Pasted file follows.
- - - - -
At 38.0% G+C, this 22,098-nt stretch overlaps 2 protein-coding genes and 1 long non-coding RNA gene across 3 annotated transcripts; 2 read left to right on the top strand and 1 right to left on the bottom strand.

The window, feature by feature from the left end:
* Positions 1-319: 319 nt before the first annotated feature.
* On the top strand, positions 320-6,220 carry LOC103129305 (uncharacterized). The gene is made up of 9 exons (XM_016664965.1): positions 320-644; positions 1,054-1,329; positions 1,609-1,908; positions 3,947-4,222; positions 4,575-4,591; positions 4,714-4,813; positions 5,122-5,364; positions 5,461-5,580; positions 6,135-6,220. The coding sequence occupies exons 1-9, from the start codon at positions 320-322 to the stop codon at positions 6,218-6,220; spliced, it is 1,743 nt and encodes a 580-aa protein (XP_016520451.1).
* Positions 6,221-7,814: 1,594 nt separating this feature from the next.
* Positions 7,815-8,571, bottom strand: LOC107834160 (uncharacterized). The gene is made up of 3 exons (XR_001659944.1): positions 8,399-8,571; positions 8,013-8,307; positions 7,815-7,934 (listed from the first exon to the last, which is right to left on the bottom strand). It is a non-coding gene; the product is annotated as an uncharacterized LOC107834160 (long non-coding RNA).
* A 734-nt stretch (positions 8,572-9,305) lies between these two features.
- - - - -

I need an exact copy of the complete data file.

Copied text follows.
At 38.0% G+C, this 22,098-nt stretch overlaps 2 protein-coding genes and 1 long non-coding RNA gene across 3 annotated transcripts; 2 read left to right on the top strand and 1 right to left on the bottom strand.

The window, feature by feature from the left end:
* Positions 1-319: 319 nt before the first annotated feature.
* On the top strand, positions 320-6,220 carry LOC103129305 (uncharacterized). The gene is made up of 9 exons (XM_016664965.1): positions 320-644; positions 1,054-1,329; positions 1,609-1,908; positions 3,947-4,222; positions 4,575-4,591; positions 4,714-4,813; positions 5,122-5,364; positions 5,461-5,580; positions 6,135-6,220. The coding sequence occupies exons 1-9, from the start codon at positions 320-322 to the stop codon at positions 6,218-6,220; spliced, it is 1,743 nt and encodes a 580-aa protein (XP_016520451.1).
* Positions 6,221-7,814: 1,594 nt separating this feature from the next.
* Positions 7,815-8,571, bottom strand: LOC107834160 (uncharacterized). The gene is made up of 3 exons (XR_001659944.1): positions 8,399-8,571; positions 8,013-8,307; positions 7,815-7,934 (listed from the first exon to the last, which is right to left on the bottom strand). It is a non-coding gene; the product is annotated as an uncharacterized LOC107834160 (long non-coding RNA).
* A 734-nt stretch (positions 8,572-9,305) lies between these two features.